Broncos point fingers at themselves over 0-3 start
The Broncos (0-3) are the first NFL team ever to head into Week 4 still searching for their first takeaway and first sack, which became an official stat in 1982.
Asked Tuesday if Fangio needs to be more aggressive in his play calls, Harris retorted, “He is aggressive. He’s calling all-out blitzes. He’s calling man (coverage). I don’t know what else Coach Fangio can call. He’s putting us in every defense possible to be able to make plays.”
The Broncos’ deficient defense is one of the biggest surprises in the budding 100th NFL season, but Harris’ reaction suggests he views Fangio’s conservative calls as more of a product of circumstance than strategy.
Fangio earned his first head coaching opportunity at age 60 this year after designing the NFL’s stingiest defense in Chicago, the capstone to a three-decade run as one of the league’s most respected defensive coordinators.
Miller, who is two sacks sky of 100 for his career, hasn’t had a single hit on the quarterback, much less a sack, in losses at Oakland and Green Bay sandwiched around a last-second defeat to Fangio’s old Bears team.
“I need to find a way to play better,” said Miller, who was among the first to point the finger of blame at himself for Denver’s stumble. “I have to find a way to get sacks and do my job. No one holds me to a higher standard than I do. I could sit here and make excuses, but I got clean rushes (Sunday). I just need to find a way to get the quarterback on the ground.”
Harris said the pass defenders and the pass rushers need to work better together to end their sackless streak and finally force some turnovers.
“We have to get on the same page, working together and making sure we have great coverage and great pressure at the same time,” Harris said. “We haven’t been able to do that.”
The Broncos have missed new cornerback Bryce Callahan, who injured his surgically-repaired left foot in July, but they did get inside linebacker Todd Davis back last week for the first time since he tore a calf on July 18.
Opponents haven’t had to take many chances against Denver because the Broncos are averaging fewer than 16 points a game and have only had the lead for 12 minutes so far.
“These first three games were weird, and we have to be able to force teams into making mistakes,” Harris said. “Right now, they’re playing very safe. … Most of the turnovers happen in the passing game and if we can, we have to try to get teams to even pass the ball more.”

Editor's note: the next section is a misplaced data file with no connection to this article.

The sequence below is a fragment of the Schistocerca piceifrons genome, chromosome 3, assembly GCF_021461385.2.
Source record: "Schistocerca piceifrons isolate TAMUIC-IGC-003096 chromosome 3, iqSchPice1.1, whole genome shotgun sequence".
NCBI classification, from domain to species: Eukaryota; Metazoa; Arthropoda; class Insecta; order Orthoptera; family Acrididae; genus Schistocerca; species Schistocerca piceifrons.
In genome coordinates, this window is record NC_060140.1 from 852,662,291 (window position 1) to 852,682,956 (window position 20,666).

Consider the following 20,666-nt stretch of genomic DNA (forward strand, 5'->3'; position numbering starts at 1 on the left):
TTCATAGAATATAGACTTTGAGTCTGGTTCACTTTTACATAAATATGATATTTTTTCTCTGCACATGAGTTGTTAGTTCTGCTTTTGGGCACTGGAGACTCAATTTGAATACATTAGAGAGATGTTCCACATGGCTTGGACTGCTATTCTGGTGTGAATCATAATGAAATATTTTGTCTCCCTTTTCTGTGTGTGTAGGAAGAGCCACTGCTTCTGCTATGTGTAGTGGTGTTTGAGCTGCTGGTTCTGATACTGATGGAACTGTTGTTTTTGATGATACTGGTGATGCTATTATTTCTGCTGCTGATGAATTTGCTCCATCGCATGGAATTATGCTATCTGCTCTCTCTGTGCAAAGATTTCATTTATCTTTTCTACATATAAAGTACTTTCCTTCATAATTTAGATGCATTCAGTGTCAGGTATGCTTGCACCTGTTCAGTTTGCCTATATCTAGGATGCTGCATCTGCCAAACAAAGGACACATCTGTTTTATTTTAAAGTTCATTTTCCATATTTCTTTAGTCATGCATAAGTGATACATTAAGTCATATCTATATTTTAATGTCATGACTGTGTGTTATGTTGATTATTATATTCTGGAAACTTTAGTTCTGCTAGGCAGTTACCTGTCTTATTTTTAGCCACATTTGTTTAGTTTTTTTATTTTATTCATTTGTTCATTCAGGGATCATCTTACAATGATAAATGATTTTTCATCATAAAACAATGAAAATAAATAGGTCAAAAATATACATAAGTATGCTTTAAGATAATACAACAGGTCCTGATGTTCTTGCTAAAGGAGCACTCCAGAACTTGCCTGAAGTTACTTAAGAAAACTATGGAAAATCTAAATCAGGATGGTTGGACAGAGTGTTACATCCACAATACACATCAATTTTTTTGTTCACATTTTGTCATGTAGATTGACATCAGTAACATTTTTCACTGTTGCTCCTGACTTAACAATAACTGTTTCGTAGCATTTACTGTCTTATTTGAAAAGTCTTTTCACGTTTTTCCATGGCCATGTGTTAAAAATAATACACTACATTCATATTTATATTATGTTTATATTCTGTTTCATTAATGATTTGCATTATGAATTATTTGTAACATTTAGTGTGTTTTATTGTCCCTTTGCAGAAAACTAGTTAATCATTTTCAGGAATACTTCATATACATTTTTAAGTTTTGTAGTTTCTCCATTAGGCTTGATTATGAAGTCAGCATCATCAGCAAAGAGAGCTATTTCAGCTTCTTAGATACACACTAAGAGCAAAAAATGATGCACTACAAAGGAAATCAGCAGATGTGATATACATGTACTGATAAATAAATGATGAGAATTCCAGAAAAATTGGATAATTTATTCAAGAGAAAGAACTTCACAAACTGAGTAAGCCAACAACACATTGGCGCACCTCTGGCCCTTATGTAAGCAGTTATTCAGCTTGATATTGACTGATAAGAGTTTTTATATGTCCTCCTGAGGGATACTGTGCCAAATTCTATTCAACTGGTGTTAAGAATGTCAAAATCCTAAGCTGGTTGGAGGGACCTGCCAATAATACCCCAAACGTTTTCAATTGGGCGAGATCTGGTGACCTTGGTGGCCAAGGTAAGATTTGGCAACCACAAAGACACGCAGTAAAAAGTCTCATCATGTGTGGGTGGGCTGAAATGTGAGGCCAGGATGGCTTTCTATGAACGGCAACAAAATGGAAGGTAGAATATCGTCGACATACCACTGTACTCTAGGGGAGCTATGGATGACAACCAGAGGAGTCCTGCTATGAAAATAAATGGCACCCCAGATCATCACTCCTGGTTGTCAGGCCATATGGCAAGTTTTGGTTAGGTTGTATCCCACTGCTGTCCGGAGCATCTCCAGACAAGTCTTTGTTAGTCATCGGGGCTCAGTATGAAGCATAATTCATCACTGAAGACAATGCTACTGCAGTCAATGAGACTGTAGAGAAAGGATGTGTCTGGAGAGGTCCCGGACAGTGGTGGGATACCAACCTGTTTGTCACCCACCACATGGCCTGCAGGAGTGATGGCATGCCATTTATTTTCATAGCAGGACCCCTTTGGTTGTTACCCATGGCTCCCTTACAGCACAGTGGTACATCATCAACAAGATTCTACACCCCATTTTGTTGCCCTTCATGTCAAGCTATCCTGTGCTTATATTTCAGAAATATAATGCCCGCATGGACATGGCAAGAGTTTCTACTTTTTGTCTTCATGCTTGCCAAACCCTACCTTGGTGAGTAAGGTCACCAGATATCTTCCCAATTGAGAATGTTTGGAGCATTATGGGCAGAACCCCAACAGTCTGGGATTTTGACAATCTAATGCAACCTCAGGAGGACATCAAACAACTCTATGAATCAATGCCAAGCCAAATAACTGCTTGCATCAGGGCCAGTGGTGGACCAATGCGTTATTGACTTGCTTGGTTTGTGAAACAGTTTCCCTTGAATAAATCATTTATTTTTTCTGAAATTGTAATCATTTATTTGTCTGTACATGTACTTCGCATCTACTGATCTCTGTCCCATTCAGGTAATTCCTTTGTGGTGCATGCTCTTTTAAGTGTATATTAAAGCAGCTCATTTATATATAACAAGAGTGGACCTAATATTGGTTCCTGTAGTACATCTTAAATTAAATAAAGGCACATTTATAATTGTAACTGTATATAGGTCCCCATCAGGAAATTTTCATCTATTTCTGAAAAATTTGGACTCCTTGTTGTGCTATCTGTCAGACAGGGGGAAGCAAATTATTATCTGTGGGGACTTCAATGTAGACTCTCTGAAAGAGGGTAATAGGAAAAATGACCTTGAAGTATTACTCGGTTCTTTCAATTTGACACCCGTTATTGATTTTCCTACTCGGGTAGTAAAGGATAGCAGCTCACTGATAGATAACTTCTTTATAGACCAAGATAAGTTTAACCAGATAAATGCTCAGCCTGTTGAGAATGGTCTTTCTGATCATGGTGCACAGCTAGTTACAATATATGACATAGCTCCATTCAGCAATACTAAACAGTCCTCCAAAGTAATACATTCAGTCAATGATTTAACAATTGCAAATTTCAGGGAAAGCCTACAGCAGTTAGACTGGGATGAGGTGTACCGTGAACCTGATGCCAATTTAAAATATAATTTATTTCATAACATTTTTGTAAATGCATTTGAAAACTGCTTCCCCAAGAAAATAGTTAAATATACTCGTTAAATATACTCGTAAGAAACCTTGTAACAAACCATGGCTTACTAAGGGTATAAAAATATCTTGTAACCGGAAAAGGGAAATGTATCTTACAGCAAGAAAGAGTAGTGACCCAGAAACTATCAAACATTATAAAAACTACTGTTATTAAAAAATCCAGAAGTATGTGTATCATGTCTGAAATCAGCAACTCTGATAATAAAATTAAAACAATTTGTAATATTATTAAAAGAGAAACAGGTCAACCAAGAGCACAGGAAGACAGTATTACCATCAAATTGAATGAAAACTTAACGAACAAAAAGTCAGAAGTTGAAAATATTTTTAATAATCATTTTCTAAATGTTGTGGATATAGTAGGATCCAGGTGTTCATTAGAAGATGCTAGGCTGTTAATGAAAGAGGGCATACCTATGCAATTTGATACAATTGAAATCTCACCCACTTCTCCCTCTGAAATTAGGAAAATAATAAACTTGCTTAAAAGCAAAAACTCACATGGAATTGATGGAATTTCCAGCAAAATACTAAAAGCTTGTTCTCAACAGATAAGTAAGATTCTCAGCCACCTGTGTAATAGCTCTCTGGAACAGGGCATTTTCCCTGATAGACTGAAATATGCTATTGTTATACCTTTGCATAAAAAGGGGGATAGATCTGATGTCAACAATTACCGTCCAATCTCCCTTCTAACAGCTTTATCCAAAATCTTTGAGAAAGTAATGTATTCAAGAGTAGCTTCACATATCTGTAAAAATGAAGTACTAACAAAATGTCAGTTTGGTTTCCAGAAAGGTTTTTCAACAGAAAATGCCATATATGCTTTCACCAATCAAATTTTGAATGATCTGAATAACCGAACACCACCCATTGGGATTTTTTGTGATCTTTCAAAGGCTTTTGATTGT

The Broncos host the Jacksonville Jaguars (1-2) Sunday, and wide receiver Emmanuel Sanders said playing with a lead for a change would allow everyone to loosen up.
“Yeah, it helps out a lot,” Sanders said. “When you’re playing with a lead, if we had a 10-point lead, everybody is a little more relaxed, but when you’re playing from behind it’s like you don’t want to say it, but you do play a little tighter because you know every play can determine the outcome of the game.”
It was the other way around back when Denver was a Super Bowl contender with the Broncos setting the tone and forcing opponents into self-destructing, Sanders said.
The Broncos say they sense a turnaround coming, though.
“I think we have a good enough team to win now,” Sanders said. “We’ve just got to stop shooting ourselves in the foot.”
“Even though we’re 0-3, we don’t have that end-of-the-world feeling right now,” Harris concurred. “We know that we’re close. We’ve done some good things but we have to learn not to beat ourselves. We’ve been beating ourselves for a couple years lately.”
GM John Elway is encouraged , too.
“We’ve had more good each game and less bad. It just hasn’t been good enough,” Elway said on the team’s website. “I think the mindset is right. We’re still working at it. We’re disappointed being 0-3 but hopefully we can come home this week against the Jaguars and play like we’re capable of and eliminate some of those mistakes, make some big plays and get a victory.”